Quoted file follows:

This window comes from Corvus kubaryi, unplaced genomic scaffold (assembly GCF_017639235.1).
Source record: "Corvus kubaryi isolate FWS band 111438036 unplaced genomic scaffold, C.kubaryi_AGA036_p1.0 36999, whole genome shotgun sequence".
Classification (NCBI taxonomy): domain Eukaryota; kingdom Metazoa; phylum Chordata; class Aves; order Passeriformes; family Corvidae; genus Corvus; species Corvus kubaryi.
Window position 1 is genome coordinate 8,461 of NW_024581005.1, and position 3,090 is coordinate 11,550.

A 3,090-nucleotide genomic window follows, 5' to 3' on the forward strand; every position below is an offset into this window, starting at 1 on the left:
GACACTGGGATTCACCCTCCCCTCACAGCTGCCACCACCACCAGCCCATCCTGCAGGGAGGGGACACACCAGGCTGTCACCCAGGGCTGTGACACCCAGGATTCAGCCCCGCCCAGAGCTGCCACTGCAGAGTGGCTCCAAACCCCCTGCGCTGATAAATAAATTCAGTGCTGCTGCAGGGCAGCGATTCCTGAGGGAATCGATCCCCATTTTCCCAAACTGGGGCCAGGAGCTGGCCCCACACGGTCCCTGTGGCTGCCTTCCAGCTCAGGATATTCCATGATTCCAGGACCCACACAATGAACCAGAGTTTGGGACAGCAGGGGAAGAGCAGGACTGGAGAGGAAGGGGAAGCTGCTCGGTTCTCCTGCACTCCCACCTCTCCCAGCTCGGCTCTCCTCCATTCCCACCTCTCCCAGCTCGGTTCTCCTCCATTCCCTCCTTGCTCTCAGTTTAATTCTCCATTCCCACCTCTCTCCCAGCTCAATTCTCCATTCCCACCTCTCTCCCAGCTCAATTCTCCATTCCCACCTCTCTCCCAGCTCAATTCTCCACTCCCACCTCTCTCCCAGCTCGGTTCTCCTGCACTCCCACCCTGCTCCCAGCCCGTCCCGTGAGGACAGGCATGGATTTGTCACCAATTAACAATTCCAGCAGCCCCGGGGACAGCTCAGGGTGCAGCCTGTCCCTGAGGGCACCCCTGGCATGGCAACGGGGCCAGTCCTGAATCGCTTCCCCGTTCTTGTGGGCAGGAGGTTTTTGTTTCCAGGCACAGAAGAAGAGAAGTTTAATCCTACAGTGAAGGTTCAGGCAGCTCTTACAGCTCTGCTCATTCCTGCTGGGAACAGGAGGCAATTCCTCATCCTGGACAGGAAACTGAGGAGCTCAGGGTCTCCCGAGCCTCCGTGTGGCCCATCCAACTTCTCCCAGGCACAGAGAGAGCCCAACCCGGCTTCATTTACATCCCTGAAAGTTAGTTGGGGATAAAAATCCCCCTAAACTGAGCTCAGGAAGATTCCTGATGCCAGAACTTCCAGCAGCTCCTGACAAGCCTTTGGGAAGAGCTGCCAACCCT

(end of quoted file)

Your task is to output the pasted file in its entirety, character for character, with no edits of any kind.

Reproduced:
This window comes from Corvus kubaryi, unplaced genomic scaffold (assembly GCF_017639235.1).
Source record: "Corvus kubaryi isolate FWS band 111438036 unplaced genomic scaffold, C.kubaryi_AGA036_p1.0 36999, whole genome shotgun sequence".
Classification (NCBI taxonomy): domain Eukaryota; kingdom Metazoa; phylum Chordata; class Aves; order Passeriformes; family Corvidae; genus Corvus; species Corvus kubaryi.
Window position 1 is genome coordinate 8,461 of NW_024581005.1, and position 3,090 is coordinate 11,550.

A 3,090-nucleotide genomic window follows, 5' to 3' on the forward strand; every position below is an offset into this window, starting at 1 on the left:
GACACTGGGATTCACCCTCCCCTCACAGCTGCCACCACCACCAGCCCATCCTGCAGGGAGGGGACACACCAGGCTGTCACCCAGGGCTGTGACACCCAGGATTCAGCCCCGCCCAGAGCTGCCACTGCAGAGTGGCTCCAAACCCCCTGCGCTGATAAATAAATTCAGTGCTGCTGCAGGGCAGCGATTCCTGAGGGAATCGATCCCCATTTTCCCAAACTGGGGCCAGGAGCTGGCCCCACACGGTCCCTGTGGCTGCCTTCCAGCTCAGGATATTCCATGATTCCAGGACCCACACAATGAACCAGAGTTTGGGACAGCAGGGGAAGAGCAGGACTGGAGAGGAAGGGGAAGCTGCTCGGTTCTCCTGCACTCCCACCTCTCCCAGCTCGGCTCTCCTCCATTCCCACCTCTCCCAGCTCGGTTCTCCTCCATTCCCTCCTTGCTCTCAGTTTAATTCTCCATTCCCACCTCTCTCCCAGCTCAATTCTCCATTCCCACCTCTCTCCCAGCTCAATTCTCCATTCCCACCTCTCTCCCAGCTCAATTCTCCACTCCCACCTCTCTCCCAGCTCGGTTCTCCTGCACTCCCACCCTGCTCCCAGCCCGTCCCGTGAGGACAGGCATGGATTTGTCACCAATTAACAATTCCAGCAGCCCCGGGGACAGCTCAGGGTGCAGCCTGTCCCTGAGGGCACCCCTGGCATGGCAACGGGGCCAGTCCTGAATCGCTTCCCCGTTCTTGTGGGCAGGAGGTTTTTGTTTCCAGGCACAGAAGAAGAGAAGTTTAATCCTACAGTGAAGGTTCAGGCAGCTCTTACAGCTCTGCTCATTCCTGCTGGGAACAGGAGGCAATTCCTCATCCTGGACAGGAAACTGAGGAGCTCAGGGTCTCCCGAGCCTCCGTGTGGCCCATCCAACTTCTCCCAGGCACAGAGAGAGCCCAACCCGGCTTCATTTACATCCCTGAAAGTTAGTTGGGGATAAAAATCCCCCTAAACTGAGCTCAGGAAGATTCCTGATGCCAGAACTTCCAGCAGCTCCTGACAAGCCTTTGGGAAGAGCTGCCAACCCT